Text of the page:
Your editor and publisher will see the finished book, not bits and pieces from how you wrote it in the first place. This is important to keep in mind. When you are interested in the story, it comes out in your writing. Ignore anyone who says it is only an undisciplined writer who canít force themselves to work from start to finish. The beginning to end mentality is an unnecessary pressure to put on yourself. Keep yourself entertained and your creative energy high; your best work will come out in the end.
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Kimberly Dawn Wells is a creative opportunist with interests in several areas of business and writing. She is currently Editor of Squidoo.com's weekly SquidU Review and Editing & Publishing Topic Editor at Suite101.com. In addition to publishing several of her personal writing projects, Kimberly seeks to fill the gaps in today's offering of published non-fiction. http://www.kimberlydawnwells.com/

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Fiction
IN This Issue
Rolla-Costa
Easy Readers
Write Angle
Writing Piffle
Temptation
Remember The Reader
Making It Real
Out Of Order
Reality Suspension
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Writerís Block
The path to inspiration starts
Upon the trails weíve known;
Each writerís block is not a rock,
But just a stepping stone.

Poetry Is Not
Penned to the page
Waiting for us to admire.
It is only a lonely thought
Caught by tears on fire.

Silent Echoes
A quiet rhyme upon a page
Is what a poet gives;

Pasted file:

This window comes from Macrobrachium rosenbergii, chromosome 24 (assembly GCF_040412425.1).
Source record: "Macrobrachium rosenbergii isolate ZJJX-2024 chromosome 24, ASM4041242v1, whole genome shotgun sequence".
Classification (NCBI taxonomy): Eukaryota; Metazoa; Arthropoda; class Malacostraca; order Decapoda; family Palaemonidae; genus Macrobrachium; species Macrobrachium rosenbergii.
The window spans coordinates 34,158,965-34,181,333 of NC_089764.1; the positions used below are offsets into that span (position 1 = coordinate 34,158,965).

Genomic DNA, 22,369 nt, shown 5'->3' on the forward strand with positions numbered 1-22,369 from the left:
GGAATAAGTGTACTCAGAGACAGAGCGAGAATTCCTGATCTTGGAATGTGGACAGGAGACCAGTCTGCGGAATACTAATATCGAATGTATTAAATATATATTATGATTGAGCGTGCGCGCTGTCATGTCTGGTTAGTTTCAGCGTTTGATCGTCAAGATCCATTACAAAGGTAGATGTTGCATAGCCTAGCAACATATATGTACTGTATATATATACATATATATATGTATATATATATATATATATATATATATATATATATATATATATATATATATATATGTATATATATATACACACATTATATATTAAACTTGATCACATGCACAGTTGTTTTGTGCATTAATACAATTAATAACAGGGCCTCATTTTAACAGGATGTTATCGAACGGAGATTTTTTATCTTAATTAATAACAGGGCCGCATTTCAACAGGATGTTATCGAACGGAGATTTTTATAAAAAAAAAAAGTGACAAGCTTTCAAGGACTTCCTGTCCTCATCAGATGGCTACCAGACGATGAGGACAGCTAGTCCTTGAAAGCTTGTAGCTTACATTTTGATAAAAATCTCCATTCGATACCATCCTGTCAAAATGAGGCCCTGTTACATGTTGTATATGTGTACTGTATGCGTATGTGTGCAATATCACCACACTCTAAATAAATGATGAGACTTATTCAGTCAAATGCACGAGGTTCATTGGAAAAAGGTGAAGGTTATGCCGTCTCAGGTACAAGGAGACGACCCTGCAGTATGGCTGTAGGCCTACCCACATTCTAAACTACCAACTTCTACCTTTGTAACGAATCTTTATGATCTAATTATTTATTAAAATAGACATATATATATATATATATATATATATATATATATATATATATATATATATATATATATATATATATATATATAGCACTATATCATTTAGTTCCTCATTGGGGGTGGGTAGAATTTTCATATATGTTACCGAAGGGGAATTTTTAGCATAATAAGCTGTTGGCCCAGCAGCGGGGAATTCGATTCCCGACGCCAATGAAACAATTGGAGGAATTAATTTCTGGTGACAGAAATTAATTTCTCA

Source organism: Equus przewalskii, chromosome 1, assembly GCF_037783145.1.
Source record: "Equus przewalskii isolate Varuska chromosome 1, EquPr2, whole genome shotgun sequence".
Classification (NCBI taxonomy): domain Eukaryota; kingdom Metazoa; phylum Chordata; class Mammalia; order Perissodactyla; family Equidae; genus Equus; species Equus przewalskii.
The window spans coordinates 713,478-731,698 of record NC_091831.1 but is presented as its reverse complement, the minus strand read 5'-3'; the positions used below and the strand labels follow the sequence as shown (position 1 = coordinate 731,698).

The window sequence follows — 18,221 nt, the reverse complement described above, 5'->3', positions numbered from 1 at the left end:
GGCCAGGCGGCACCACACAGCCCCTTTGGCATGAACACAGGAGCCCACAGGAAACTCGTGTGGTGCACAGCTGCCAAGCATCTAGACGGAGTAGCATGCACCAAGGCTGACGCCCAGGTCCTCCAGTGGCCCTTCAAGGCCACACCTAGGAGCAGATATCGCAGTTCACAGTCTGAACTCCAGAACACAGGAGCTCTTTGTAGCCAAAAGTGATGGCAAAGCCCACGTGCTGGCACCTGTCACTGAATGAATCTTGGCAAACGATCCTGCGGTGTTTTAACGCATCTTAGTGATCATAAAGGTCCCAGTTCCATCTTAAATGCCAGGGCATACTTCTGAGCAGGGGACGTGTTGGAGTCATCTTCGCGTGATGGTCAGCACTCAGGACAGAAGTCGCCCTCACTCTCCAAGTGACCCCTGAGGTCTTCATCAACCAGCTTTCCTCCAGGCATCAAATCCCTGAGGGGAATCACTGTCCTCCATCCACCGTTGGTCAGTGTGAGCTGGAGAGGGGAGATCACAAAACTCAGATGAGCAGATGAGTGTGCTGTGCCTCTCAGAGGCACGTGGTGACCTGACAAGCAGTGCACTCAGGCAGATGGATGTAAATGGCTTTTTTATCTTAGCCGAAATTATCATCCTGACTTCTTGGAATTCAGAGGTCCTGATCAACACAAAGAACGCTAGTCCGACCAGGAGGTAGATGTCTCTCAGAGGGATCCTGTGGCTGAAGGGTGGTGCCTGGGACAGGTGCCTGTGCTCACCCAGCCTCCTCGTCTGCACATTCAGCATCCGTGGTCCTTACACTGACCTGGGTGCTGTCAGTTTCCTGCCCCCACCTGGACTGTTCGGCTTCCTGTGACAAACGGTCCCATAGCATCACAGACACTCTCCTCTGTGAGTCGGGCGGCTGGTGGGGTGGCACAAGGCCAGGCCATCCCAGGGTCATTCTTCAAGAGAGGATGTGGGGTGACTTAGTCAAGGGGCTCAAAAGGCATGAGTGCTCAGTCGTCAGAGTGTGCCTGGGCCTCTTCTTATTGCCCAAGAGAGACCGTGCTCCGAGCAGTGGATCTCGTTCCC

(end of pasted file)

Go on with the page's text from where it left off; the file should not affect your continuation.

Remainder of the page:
Some gentle words whispered in trust
To see if memory lives.

Bard From Deadlines
What makes a poem finally work
Is not the time it takes;
Itís how the poet used the muse
To prophet from mistakes.

Be Mused
The art and craft of poetry
Are not so far apart;
The craft comes from the cunning,
The rest comes from the heart.

Fine Vintage
Donít plant your poem on the page
As though youíre hanging drapes;
Itís shape and flow should come and grow
Like wild summer grapes.

Getting It Write
Writers write what they know best,
Their passions, fears, and dreams;
Writers rarely write about
What other call their ďthemes.Ē

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A writerís life is paradox,
Itís more than what it seems;
We write of our reality,
The one inside our dreams.

Poetry
The echo of a promise,
The thunder of a sigh,
The music of a memory,
A child asking why.

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Twenty six symbols arranged on a page
Can send a soul to heaven or torment it with rage,
Can free a fragile world or hold it in its net--
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The jump from writing just for fun
To getting paid for it
Begins when you first realize
You know youíll never quit.

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It is not the magic of his wings
That sets us free from our bond.
It is the muse within ourselves
That lets our words lift us beyond.

Photo Poet
Consider your mind the darkroom,
Consider your life the lens,
Consider your eye the camera
On whose focus the poem depends.

Rising Moon
A poem is a rising moon
Shining on the sea,
An afterglow of all we know,
Of all we hope to be.

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Writing a poem,
Reaching a star,
In making good art
We find who we are.

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A poem is a spider web
Spun with words of wonder,
Woven lace held in place
By whispers made of thunder.

Re-Verse
The final draft upon the screen,
At last my poemís through;
A verse of only four short lines--
I rewrote twenty-two!